• Geographical Association http://www.geography.org.uk/download/GA_NEOfstedReportGAResponse2011.pdf [accessed 21.05.2011]
  • Georgescu, V (1990), The Romanians – A History, Columbus: Ohio State University Press, https://kb.osu.edu/dspace/bitstream/handle/1811/24814/THE_ROMANIANS_A_HISTORY.pdf?sequence=1 [accessed 23.09.2011]
  • Giurescu, D (2001), Învăţământul în România între anii 1948 şi 1989, (’Education in Romania between 1948-1989’), Dissertation held at University of Craiova at the awarding ceremony of Doctor Honoris Causa title. https://www.fundatiadinupatriciu.ro/uploaded/Invatamantul%20inainte%20de%201989/68.pdf [accessed 23.08.2011]
  • Glenn, G L (1995), Educational Freedom in Eastern Europe, Washington D.C.: Cato Institute
  • Huisman, J, and Van der Wende, M, (2004), ‘The EU and Bologna: are supra- and international initiatives threatening domestic agendas?’, European Journal of Education, 39:3, pp 349-357
  • Iordachi, C and Trencsényi, B (2003), ‘In Search of a Usable Past: The Question of National Identity in Romanian Studies, 1990-2000’, East European Politics and Societies, 17:3, pp 415-453, http://eep.sagepub.com/content/17/3/415 [accessed 21.06.2011]
  • Lambert, D and Morgan, J (2010), Teaching Geography 11-18 - A Conceptual Approach, Maidenhead: Open University Press
  • Läroplan Lgr 11 (National Curriculum 2011), (2010) http://www.skolverket.se/sb/d/4166/a/23894, [accessed 10.11.2010]
  • Meyer, J, Boli, J, Thomas, G, M, Ramirez. F, O, (1997), World Society and the Nation-State, American Journal of Sociology, 103.1, pp 144-181
  • Mândruţ, O (2010), Competenţele în învatarea geografiei: ghid metodologic pentru aplicarea curricumului de geografie din învăţământul preuniversitar (‘Competences in geography education: methodological guide for the application of the geography curriculum in pre-university education’) Bucureşti: Corint
slide17

Mattson, H and Wallerstein, S-O (2010), Swedish Modernism – Architecture, consumption and the welfare state, London: Black Dog Publishing Limited

  • Molin, L (2006), Space, Curriculum space and Morality: About school geography, content and teachers' choice, Kulturgeografiska Institutionen, Uppsala: Uppsala University Press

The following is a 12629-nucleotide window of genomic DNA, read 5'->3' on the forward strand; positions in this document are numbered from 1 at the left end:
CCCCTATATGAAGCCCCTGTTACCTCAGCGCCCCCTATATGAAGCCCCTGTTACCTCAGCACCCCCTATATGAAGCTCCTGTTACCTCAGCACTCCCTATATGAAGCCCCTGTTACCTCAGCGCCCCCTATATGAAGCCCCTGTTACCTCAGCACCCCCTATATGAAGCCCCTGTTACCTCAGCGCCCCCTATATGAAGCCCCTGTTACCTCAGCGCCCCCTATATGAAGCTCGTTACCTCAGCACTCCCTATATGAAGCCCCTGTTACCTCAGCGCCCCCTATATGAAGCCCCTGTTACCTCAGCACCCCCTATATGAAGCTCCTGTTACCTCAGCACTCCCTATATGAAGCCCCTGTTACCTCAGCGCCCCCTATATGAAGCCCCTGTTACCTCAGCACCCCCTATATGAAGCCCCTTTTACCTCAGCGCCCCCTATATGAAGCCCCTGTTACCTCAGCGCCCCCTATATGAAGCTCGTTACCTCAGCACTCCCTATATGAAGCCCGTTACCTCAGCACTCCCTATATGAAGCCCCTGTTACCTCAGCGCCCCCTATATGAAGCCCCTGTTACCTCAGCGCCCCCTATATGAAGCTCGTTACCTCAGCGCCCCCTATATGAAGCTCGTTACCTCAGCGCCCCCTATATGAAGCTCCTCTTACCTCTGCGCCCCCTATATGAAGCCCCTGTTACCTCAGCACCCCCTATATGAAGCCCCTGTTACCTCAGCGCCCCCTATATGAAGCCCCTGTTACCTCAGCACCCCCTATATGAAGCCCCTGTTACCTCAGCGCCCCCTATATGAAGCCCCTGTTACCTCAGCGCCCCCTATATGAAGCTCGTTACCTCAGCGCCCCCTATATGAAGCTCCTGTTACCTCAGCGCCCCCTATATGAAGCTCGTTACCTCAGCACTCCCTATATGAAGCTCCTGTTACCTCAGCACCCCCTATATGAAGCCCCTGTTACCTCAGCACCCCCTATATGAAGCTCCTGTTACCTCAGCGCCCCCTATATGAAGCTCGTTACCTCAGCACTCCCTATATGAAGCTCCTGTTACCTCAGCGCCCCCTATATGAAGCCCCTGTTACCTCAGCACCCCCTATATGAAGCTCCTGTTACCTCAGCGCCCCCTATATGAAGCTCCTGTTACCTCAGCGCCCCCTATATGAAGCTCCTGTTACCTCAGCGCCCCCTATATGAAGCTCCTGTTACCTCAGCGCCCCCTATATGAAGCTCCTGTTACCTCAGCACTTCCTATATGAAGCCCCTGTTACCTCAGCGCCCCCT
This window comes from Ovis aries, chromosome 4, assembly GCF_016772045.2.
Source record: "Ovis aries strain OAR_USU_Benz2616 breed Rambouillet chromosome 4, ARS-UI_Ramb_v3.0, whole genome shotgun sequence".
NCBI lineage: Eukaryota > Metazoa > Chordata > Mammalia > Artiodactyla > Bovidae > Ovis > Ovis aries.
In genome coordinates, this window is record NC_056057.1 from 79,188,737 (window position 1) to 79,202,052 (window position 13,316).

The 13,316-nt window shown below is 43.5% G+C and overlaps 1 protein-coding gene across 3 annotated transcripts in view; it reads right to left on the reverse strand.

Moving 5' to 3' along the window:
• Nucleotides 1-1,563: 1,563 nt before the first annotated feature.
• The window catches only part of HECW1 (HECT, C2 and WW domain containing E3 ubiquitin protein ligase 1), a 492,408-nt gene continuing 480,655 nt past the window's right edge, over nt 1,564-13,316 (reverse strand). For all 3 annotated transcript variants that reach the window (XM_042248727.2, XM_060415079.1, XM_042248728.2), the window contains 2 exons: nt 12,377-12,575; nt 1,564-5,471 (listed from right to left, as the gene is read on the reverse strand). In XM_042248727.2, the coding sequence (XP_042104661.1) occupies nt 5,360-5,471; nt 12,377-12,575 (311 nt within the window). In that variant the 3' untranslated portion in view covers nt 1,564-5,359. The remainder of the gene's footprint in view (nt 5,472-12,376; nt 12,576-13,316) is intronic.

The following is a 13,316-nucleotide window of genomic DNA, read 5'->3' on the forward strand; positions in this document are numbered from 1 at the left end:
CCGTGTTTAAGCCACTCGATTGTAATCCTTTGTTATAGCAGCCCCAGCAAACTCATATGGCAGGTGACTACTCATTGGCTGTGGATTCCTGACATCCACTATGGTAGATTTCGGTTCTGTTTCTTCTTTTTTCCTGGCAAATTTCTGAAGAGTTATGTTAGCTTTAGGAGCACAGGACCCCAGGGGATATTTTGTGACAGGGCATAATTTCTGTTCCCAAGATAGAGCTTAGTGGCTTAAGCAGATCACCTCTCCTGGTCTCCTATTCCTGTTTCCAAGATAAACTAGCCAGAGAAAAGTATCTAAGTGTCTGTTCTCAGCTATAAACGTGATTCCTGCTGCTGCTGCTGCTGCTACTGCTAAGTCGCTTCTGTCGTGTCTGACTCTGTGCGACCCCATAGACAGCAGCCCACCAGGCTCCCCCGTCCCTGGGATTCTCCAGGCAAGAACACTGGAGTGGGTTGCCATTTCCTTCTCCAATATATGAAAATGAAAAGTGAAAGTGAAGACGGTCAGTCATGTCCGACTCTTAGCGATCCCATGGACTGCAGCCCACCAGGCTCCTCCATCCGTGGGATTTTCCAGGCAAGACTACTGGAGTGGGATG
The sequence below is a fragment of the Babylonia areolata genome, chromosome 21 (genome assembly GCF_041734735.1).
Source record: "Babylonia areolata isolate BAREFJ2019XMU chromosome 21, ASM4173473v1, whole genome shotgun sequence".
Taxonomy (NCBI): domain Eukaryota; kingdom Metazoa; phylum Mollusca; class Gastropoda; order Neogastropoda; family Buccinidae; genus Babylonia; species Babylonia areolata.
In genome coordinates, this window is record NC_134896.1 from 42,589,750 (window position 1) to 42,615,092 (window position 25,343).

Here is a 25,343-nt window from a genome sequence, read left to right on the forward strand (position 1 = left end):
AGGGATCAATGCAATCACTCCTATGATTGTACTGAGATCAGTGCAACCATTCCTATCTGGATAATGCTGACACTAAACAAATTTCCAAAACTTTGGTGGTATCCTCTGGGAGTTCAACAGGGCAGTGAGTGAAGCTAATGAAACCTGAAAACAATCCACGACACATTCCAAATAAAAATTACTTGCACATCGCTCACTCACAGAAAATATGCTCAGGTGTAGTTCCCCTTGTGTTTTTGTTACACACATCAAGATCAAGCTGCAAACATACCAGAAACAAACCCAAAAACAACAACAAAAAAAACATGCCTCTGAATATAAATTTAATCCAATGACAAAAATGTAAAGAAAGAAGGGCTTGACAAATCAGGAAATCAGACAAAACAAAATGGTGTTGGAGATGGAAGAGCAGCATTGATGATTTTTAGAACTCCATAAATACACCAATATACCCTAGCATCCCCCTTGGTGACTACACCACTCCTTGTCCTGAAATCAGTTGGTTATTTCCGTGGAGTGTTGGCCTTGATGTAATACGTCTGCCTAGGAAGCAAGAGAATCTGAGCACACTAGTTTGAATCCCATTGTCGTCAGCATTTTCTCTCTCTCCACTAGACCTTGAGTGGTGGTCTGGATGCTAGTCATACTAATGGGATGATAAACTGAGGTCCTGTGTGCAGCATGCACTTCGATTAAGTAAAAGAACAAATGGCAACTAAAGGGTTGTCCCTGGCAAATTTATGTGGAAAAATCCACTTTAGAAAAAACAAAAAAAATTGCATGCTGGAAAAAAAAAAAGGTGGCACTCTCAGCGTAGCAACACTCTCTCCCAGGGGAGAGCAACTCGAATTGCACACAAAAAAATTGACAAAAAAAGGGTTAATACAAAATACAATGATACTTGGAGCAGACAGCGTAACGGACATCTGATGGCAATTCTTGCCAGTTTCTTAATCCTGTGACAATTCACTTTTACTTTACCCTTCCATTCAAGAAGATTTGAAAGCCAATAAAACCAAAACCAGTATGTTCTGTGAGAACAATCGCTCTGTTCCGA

• Mohan, J (1999), A United Kingdom? Economic, Social and Political Geographies, London: Arnold, Hodder Headline GroupMöller, J P (2003), Geografi didaktik Perspektiv och exempel, Stockholm: Liber AB
  • Morgan, J (2003), Imagined Country: National Environmental Ideologies in School Geography Textbooks, Antipode: A Radical Journal of Geography, 35.3, pp 444-462
  • Morgan, J (2011), ‘What is Radical in School Geography Today?’, Forum, 53.1, pp 113-128
  • National Board or Heath and Welfare, Socialstyrelsen (2010), Social Rapport 2010, http://www.socialstyrelsen.se/publikationer2010/2010-3-11, [accessed 17.02.2011]
  • National Evaluation of the Compulsory School – A Summary Report (2003), Skolverket, http://www.skolverket.se, [accessed 20.12.2010]
  • Neacşu, M, G (2010), Constituirea paradigmei pedagogiei sociale din perspectiva pedagogiei române interbelice (‘Institution of the social pedagogy paradigm from the Romanian inter-war pedagogy perspective’), Universitatea pedagogica de stat „Ion Creangă” din Chişinău
  • Pavel,V (1984), Geografie – Manual pentru clasa a VII-a, București: Editura Didactică si Pedagogică
  • Pred, A (1995), Recognizing European Modernities, A Montage of the Present, London: Routledge
  • Pred, A and Watts, M J (1992), Reworking Modernity – Capitalisms and Symbolic Discontent, New Brunswick, New Jersey: Rutgers University Press
  • Programa de geografie (1976), București: Editura Didactică si Pedagogică
  • Programa de geografie (1981), București: Editura Didactică si Pedagogică
  • QCA (2010), The National Curriculum KS3: Geography, Qualifications and Curriculum Authority, www.qca.org.uk/curriculum, direct link: http://curriculum.qcda.gov.uk/uploads/QCA-07-3334-pGeography3_tcm8-400.pdf [accessed 10.01.2011]
  • Rawling, E (2001), Changing the Subject. The impact of national policy on school geography 1980-2000, Sheffield: Geographical Association
  • Shipman, M D (1971), Education and Modernisation, London: Faber and Faber Limited
  • Short, J R (1991), Imagined Country – Society, Culture and Environment, London: Routledge#Spring, J (2006), 'Pedagogies of Globalisation', Pedagogies: An International Journal , 1.2, pp 105-122
  • Svenska Dagbladet, SVD, (2010), http://www.svd.se/opinion/brannpunkt/bjorklund-kor-over-experterna-om-geografi_5651673.svd and http://www.svd.se/opinion/brannpunkt/modern-geografi-ger-mer-an-fakta_5678655.svd [accessed 20.10.2010]
  • Swedish Association of Local Authorities and Regions, SKL, 2011, http://www.skl.se/web/Fakta_om_den_svenska_skolan.aspx [accessed, 11.02.2011]
  • Teodorescu, G, Ionescu, N, (1982), Geografie, Manual pentru clasa a V-a, București: Editura Didactică si Pedagogică
  • Walford, R (1981), Language, ideologies and geography teaching in Walford, R (ed) Sign-posts for Geography Teaching, London: Longman
  • Watts, M J (1992), ‘Capitalisms, Crises, and Cultures I: Notes toward a Totality of Fragments’, in Pred, A and Watts, M J, Reworking Modernity – Capitalisms and Symbolic Discontent, New Brunswick, New Jersey: Rutgers University Press
  • Wennberg, Gösta (1990), Geografi och skolgeografi - ett ämnes förändringar – en studie med exempel, Stockholm: Almqvist & Wiksell International
slide18

Thank you!

Diana Larsson